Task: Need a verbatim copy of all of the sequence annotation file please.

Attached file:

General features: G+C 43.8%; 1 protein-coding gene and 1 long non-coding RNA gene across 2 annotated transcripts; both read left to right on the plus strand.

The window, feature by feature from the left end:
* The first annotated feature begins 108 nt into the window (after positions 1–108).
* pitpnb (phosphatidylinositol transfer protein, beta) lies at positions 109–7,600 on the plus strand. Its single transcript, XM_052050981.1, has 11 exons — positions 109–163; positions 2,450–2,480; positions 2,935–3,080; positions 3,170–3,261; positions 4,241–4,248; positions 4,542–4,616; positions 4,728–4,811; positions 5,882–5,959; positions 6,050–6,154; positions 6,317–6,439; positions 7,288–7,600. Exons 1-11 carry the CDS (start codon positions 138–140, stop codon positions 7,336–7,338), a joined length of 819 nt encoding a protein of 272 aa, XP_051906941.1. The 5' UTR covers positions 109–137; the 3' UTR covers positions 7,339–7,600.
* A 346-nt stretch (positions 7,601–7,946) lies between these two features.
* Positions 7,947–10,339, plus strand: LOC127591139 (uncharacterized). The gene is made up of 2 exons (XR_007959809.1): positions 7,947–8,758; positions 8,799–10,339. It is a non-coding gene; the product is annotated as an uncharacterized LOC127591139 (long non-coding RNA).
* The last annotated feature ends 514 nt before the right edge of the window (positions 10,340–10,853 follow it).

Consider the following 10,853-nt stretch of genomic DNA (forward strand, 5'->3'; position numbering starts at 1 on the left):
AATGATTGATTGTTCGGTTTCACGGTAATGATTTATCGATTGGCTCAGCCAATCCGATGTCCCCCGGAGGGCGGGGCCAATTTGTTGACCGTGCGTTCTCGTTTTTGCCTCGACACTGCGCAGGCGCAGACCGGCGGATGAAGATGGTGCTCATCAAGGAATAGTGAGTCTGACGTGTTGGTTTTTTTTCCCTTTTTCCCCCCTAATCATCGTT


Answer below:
General features: G+C 43.8%; 1 protein-coding gene and 1 long non-coding RNA gene across 2 annotated transcripts; both read left to right on the plus strand.

The window, feature by feature from the left end:
* The first annotated feature begins 108 nt into the window (after positions 1–108).
* pitpnb (phosphatidylinositol transfer protein, beta) lies at positions 109–7,600 on the plus strand. Its single transcript, XM_052050981.1, has 11 exons — positions 109–163; positions 2,450–2,480; positions 2,935–3,080; positions 3,170–3,261; positions 4,241–4,248; positions 4,542–4,616; positions 4,728–4,811; positions 5,882–5,959; positions 6,050–6,154; positions 6,317–6,439; positions 7,288–7,600. Exons 1-11 carry the CDS (start codon positions 138–140, stop codon positions 7,336–7,338), a joined length of 819 nt encoding a protein of 272 aa, XP_051906941.1. The 5' UTR covers positions 109–137; the 3' UTR covers positions 7,339–7,600.
* A 346-nt stretch (positions 7,601–7,946) lies between these two features.
* Positions 7,947–10,339, plus strand: LOC127591139 (uncharacterized). The gene is made up of 2 exons (XR_007959809.1): positions 7,947–8,758; positions 8,799–10,339. It is a non-coding gene; the product is annotated as an uncharacterized LOC127591139 (long non-coding RNA).
* The last annotated feature ends 514 nt before the right edge of the window (positions 10,340–10,853 follow it).

Consider the following 10,853-nt stretch of genomic DNA (forward strand, 5'->3'; position numbering starts at 1 on the left):
AATGATTGATTGTTCGGTTTCACGGTAATGATTTATCGATTGGCTCAGCCAATCCGATGTCCCCCGGAGGGCGGGGCCAATTTGTTGACCGTGCGTTCTCGTTTTTGCCTCGACACTGCGCAGGCGCAGACCGGCGGATGAAGATGGTGCTCATCAAGGAATAGTGAGTCTGACGTGTTGGTTTTTTTTCCCTTTTTCCCCCCTAATCATCGTT